Juris Hartmanis (born May 5, 1928 in Riga, died July 29, 2022) - an American computer scientist of Latvian origin, considered a co-creator (with Richard E. Stearns) of the theory of computational complexity, for which they both received the Turing Prize in 1993.
Childhood, youth and education
Juris Hartmanis was born the son of a high officer in the Latvian army. After the country was occupied by the Soviet Union, his father was arrested and died in prison. After the Second World War, the rest of the family emigrated to Germany, where Juris graduated in 1949 in physics at the University of Marburg. He then left for the United States, where he studied mathematics and obtained his master's degree in 1951. He obtained his doctorate in 1955 from the California Institute of Technology on the basis of the dissertation "Some Embedding Theorems for Lattices" written by Robert Palmer Dilworth.
After defending his doctorate, Hartmanis started working as an academic at Cornell University (1955–1957) and at the Ohio State University (1957–1958).
Then he moved to the industrial sector and worked for the following years at the Research Laboratory of General Electric. It was there that he and Richard Stearns explored how much time and memory are needed to solve various computational problems. They resulted in their joint work, which is believed to be the beginning of complexity theory, and which would win them both the Turing Prize. Hartmanis later continued this research topic.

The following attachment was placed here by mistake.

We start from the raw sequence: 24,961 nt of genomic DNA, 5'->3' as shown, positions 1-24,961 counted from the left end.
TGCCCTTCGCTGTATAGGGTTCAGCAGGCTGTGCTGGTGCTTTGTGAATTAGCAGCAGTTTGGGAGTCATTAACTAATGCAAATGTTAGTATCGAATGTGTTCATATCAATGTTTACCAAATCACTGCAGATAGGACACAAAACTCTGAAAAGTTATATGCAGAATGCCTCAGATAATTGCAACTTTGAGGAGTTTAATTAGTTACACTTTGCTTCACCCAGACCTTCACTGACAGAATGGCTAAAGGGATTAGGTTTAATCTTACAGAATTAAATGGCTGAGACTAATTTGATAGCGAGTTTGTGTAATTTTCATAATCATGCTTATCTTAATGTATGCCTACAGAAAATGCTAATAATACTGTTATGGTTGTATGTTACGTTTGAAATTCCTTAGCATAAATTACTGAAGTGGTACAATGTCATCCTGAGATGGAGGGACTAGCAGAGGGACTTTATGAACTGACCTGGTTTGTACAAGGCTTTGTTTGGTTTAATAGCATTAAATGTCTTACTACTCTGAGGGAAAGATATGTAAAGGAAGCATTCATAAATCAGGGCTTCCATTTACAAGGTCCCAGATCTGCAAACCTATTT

In 1965 he became a professor at Cornell University, where he created one of the world's first Computer Science Departments and became its first dean. He held this position three times, in the years 1965-1971, 1977-1982 and 1992-1993. Since 1980, his chair has been called the Walter R. Read Professor of Engineering.
Juris Hartmanis has written over 140 scientific papers and published 4 books.
Scientific awards and distinctions
In 1993, Juris Hartmanis and Richard E. Stearns received the Turing Prize, awarded by the Association for Computing Machinery in recognition of their innovative work that laid the foundations for the field of computational complexity theory in recognition of their seminal paper which established the foundations for the field of computational complexity theory). We are talking about an article
J. Hartmanis, R. E. Stearns, "On the Computational Complexity of Algorithms," Transactions of the American Mathematical Society, Vol. 117, Number 5, May 1965, pp. 285-306 in which they, among other things, defined the fundamental concept of complexity class.
In addition, Juris Hartmanis was elected a member of:
US National Academy of Engineering, 1989
Latvian Academy of Sciences, 1990 (as foreign member)
New York State Academy of Sciences, 1982
Association for Computing Machinery, 1994
American Academy of Arts and Sciences, 1992
American Association for the Advancement of Science, 1981 He also received the gold medal of the Bernard Bolzan Academy of Sciences of the Czech Republic (1995) and the Grand Medal of the Latvian Academy of Sciences (2001).
Juris Hartmanis holds honorary degrees from the University of Dortmund (1995) and the University of Missouri, Kansas City (1999).
Juris Hartmanis biography on the Turing Prize website. Association for Computing Machinery. [accessed on 2012-09-15].
Lecture by Juris Hartmanis at the Turing Awards
Juris Hartmanis' bibliography on the DBLP website
Juris Hartmanis' PhD students at the Mathematics Genealogy Project